[Chandler-dev] Unicode and letting u be u (umlaut)

Brian Kirsch bkirsch at osafoundation.org
Wed Apr 12 16:46:50 PDT 2006

Yes Python Unicode is fun to work with isn't it :)

Grant raises a good point. The \u syntax is the best way to ensure that 
what you intended to render actually is correct.

Python provides a means to specify the source character set encoding at 
the top of a python file.
If one does that then text will be converted to Unicode from that 
character set in the file space.

For example:

# -*- coding: utf-8 -*- 

exampleText = u"This is some Unicode with non- ascii character: ü"
print repr(exampleText)
 >>> u'This is some Unicode with non- ascii character: \xfc'

However, in the command line interpreter Python does not know what the 
source encoding is and
it must be explicitly defined.

 >>> exampleText = unicode("This is some Unicode with non- ascii 
character: ü", "utf8")
 >>> exampleText
 >>> u'This is some Unicode with non- ascii character: \xfc'

My example in the i18n Busy Developer Guide should have been the above 
and not:

 >>> exampleInstance.exampleText = u"This is some Unicode with non-ascii 
character: ü"
 >>> exampleInstance.exampleText
u"This is some Unicode with non-ascii character: \xc3\xbc"

I have updated the guide to correct the error.

Using the \u syntax is a better choice because no encoding needs to be 
explicitly specified in the file or the terminal.

For example:

exampleText = u"This is some Unicode with non- ascii character: \u00FC"

Of course if your terminal uses the ASCII character set then it will not 
render correctly :)


Brian Kirsch -  Cosmo Developer / Chandler Internationalization Engineer
Open Source Applications Foundation
543 Howard St. 5th Floor
San Francisco, CA 94105

Grant Baillie wrote:

> I've run across a couple of cases of specifying unicode characters in  
> Python code that were a little fishy, so I thought I'd send out a  
> long, rambly email to the list.
> The 10-second summary is: If you want to specify a non-ASCII  
> character in a unicode string, the python \uxxxx escape is your  
> friend. With anything else, you're playing with fire.
> So, to cut a short story long, I was looking at a test case in  
> Chandler, where we were trying to come up with a non-ASCII path to  
> use in a Chandler profile directory:
> TestCrypto.py:13:        u = u"profileDir_(\xc3\xbc)" # u umlaut
> This actually succeeds in setting u to be a non-ASCII string, except  
> that it doesn't contain a "u umlaut". When you specify a u"..." style  
> string in Python, you're telling the interpreter to assume each  
> character in the string is a unicode code point. Looking at the list in
> <http://www.unicode.org/Public/UNIDATA/NamesList.txt>
> you can determine that "u umlaut" is the Unicode character(*)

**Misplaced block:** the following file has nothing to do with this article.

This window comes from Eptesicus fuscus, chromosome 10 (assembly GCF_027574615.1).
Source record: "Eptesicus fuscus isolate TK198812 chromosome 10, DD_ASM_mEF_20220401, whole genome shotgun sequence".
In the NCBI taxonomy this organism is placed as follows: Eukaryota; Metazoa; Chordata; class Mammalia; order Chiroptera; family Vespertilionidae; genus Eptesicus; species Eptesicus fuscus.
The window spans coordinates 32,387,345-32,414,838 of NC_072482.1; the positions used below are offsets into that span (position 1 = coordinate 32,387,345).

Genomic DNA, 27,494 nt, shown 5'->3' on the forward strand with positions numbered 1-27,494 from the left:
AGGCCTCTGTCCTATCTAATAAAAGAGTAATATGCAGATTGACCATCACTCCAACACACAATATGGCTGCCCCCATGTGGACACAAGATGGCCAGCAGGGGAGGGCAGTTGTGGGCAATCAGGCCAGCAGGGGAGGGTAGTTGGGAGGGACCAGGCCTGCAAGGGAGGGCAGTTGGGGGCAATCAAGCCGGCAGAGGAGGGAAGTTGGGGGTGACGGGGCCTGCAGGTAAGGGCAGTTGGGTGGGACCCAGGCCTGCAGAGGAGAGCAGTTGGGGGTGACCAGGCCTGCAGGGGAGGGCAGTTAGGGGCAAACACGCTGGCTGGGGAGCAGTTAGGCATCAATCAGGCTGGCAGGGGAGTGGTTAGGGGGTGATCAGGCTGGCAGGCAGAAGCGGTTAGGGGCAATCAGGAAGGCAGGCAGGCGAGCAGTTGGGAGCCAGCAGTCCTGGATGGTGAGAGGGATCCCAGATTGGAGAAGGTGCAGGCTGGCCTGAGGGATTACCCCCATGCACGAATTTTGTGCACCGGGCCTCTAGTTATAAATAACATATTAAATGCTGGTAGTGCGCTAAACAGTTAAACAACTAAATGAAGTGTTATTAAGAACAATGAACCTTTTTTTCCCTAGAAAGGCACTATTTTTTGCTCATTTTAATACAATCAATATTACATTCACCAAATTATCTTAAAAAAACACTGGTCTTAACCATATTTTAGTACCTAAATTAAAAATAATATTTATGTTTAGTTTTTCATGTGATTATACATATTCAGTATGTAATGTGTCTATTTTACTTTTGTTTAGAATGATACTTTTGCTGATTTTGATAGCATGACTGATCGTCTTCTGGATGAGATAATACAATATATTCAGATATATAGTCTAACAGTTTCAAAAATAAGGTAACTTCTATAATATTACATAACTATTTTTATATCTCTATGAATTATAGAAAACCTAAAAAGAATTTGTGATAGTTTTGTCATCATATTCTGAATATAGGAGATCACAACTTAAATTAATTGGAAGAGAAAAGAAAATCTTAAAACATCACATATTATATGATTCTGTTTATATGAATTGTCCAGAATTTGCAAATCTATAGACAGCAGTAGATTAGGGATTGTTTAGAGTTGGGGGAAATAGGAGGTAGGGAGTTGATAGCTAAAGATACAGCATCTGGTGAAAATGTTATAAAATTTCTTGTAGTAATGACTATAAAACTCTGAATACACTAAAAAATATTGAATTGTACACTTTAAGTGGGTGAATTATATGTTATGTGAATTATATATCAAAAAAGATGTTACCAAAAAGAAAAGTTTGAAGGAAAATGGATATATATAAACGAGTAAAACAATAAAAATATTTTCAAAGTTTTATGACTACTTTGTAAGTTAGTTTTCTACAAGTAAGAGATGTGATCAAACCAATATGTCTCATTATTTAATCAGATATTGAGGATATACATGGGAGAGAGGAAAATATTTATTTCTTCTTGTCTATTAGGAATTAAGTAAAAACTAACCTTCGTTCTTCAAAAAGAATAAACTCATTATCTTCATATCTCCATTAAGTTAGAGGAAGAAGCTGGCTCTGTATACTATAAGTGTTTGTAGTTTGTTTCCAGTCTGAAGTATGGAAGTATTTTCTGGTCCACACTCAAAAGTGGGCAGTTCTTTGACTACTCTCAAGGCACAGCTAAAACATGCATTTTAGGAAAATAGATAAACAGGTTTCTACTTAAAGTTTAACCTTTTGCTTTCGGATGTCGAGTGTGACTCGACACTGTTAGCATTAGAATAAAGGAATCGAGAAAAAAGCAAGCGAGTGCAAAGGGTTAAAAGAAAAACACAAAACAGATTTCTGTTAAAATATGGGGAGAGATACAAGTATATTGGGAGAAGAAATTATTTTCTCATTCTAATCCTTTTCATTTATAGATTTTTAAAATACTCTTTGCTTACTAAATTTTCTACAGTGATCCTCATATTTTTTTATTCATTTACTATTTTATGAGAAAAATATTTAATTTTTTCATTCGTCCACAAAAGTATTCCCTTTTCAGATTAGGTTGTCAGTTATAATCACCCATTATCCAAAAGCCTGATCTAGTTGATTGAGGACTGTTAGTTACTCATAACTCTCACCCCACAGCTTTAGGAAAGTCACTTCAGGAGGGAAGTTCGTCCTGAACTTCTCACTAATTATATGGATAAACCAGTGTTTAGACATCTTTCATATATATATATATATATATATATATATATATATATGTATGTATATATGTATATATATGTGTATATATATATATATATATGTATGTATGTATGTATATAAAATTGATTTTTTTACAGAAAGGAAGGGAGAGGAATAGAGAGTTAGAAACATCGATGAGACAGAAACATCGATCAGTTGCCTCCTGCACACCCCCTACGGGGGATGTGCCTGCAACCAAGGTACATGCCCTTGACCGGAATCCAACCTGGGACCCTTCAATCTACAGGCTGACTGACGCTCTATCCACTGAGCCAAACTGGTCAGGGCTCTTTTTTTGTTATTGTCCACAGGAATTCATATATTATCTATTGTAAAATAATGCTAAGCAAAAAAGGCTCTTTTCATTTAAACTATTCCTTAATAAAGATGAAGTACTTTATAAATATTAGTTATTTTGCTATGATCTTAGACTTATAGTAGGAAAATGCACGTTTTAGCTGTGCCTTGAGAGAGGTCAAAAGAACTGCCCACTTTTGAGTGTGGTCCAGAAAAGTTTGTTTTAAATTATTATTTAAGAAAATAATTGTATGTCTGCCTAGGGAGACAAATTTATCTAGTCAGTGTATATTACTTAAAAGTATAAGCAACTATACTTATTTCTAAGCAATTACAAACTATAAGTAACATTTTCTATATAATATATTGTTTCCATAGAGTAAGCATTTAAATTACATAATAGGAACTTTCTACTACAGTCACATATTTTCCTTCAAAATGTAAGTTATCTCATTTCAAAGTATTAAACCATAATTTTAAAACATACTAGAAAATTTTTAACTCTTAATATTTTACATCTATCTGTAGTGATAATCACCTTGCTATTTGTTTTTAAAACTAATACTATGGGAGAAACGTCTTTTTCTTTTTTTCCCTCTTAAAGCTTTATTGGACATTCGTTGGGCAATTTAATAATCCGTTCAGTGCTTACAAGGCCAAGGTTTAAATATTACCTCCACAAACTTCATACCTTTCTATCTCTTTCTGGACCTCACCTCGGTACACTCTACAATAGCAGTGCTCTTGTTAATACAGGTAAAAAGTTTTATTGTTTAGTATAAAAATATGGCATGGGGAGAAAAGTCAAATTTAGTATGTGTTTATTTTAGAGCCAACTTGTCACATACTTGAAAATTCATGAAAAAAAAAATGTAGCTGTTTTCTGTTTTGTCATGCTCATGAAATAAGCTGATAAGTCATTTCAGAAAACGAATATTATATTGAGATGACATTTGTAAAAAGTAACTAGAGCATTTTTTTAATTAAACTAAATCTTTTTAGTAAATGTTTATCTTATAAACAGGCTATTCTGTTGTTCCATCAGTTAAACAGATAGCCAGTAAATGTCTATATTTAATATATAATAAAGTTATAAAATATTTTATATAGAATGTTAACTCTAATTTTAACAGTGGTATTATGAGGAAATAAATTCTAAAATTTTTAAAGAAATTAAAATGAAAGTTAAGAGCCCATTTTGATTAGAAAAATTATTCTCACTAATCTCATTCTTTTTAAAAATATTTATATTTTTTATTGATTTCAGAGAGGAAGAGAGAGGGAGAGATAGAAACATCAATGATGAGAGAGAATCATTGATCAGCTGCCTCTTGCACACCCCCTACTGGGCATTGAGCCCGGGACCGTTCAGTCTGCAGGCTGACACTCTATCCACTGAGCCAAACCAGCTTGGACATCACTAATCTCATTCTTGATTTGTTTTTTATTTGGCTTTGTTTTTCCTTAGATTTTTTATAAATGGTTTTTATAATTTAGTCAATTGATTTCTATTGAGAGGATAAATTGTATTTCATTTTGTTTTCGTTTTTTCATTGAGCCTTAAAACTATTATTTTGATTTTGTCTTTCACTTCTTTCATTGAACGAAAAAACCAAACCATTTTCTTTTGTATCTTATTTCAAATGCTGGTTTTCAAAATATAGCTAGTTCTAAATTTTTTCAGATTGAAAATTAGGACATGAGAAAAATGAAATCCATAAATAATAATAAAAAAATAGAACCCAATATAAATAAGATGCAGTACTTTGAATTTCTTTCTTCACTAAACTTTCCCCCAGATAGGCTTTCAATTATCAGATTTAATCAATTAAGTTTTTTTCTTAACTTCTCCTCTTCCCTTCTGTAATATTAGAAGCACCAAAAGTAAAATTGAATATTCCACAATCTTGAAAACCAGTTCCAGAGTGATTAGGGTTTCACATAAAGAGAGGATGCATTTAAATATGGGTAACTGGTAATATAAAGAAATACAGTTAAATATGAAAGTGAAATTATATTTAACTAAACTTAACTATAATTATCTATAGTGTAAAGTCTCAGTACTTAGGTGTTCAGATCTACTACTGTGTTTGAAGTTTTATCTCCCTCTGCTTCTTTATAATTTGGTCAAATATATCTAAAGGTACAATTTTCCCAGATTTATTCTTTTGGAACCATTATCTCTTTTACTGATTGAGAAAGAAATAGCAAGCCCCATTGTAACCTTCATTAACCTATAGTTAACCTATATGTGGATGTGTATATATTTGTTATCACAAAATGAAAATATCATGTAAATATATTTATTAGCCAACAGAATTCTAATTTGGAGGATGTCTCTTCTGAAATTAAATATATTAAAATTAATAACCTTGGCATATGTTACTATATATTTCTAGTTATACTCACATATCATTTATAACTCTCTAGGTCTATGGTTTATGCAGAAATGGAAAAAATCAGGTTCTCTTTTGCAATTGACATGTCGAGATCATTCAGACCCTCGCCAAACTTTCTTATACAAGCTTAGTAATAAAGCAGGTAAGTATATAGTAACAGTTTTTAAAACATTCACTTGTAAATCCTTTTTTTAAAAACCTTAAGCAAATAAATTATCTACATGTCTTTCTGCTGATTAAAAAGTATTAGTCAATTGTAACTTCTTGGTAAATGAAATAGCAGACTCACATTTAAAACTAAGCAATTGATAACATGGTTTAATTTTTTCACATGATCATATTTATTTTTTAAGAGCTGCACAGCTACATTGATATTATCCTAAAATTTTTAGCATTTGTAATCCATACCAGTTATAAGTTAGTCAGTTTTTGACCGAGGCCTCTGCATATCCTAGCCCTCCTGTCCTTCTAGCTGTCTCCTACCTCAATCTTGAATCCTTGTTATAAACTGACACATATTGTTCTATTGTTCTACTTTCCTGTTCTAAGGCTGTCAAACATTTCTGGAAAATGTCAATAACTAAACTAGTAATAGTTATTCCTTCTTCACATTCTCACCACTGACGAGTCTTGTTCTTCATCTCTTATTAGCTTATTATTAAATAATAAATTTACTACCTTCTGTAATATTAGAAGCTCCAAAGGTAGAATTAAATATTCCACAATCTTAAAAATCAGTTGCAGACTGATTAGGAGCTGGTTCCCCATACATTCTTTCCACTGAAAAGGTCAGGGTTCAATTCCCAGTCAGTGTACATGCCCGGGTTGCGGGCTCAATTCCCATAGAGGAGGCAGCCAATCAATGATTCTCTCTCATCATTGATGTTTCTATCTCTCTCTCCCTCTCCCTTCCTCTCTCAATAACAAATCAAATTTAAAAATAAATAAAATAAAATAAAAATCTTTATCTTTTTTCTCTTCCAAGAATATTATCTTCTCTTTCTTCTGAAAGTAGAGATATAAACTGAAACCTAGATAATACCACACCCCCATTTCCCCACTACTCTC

> but in the above, the \xc3 and \xbc are interpreted as:
> Clearly, we don't want any vulgarity in our paths, now do we :) ?
> It turns out that the author of the above code was having trouble  
> entering u umlaut (in a console, or a code editor). As mentioned  
> above, the easiest and most portable way to do this kind of thing is  
> to use the \u escape, viz:
>      u = u"profileDir_(\u00fc)" # u umlaut
> In the case of source files, Python has some handy conventions for  
> specifying what character encoding of a source file is (see <http:// 
> docs.python.org/ref/encodings.html#encodings>). Unfortunately, it  
> turns out that there's no convention that's adopted by many editors.  
> Possibly this is a reason to require everyone to use emacs, or vim,  
> but the resulting religious war would take us well past Chandler 1.0 :).
> In the case of entering text in an interactive session, you're  
> somewhat at the mercy of your terminal program, as well as your  
> locale. To continue the story, the characters \xc3\xbc above (which  
> are the UTF-8 encoding of \u00fc), did not come from nowhere. The  
> developer mentioned earlier copy-and-pasted them from the following  
> bit of text in the I18n Busy Developers Guide:
> >>> exampleInstance.exampleText = u"This is some unicode with non- 
> ascii character: ü"
> >>> exampleInstance.exampleText
> u"This is some unicode with non-ascii character: \xc3\xbc"
> As we determined above, the printed-out value does not end with ü. In  
> fact, what happened above was the terminal program was using UTF-8,  
> but Python had no idea that that was the case, and converted the raw  
> UTF-8 bytes to unicode characters.
> --Grant
> (*) It's also representable as the sequence of two characters
>    0308    COMBINING DIAERESIS (Dialytika)
>            = double dot above, umlaut
>            = Greek dialytika
>            = double derivative
>            x (diaeresis - 00A8)
> but that's a whole different can of fish, er crosstown bus.
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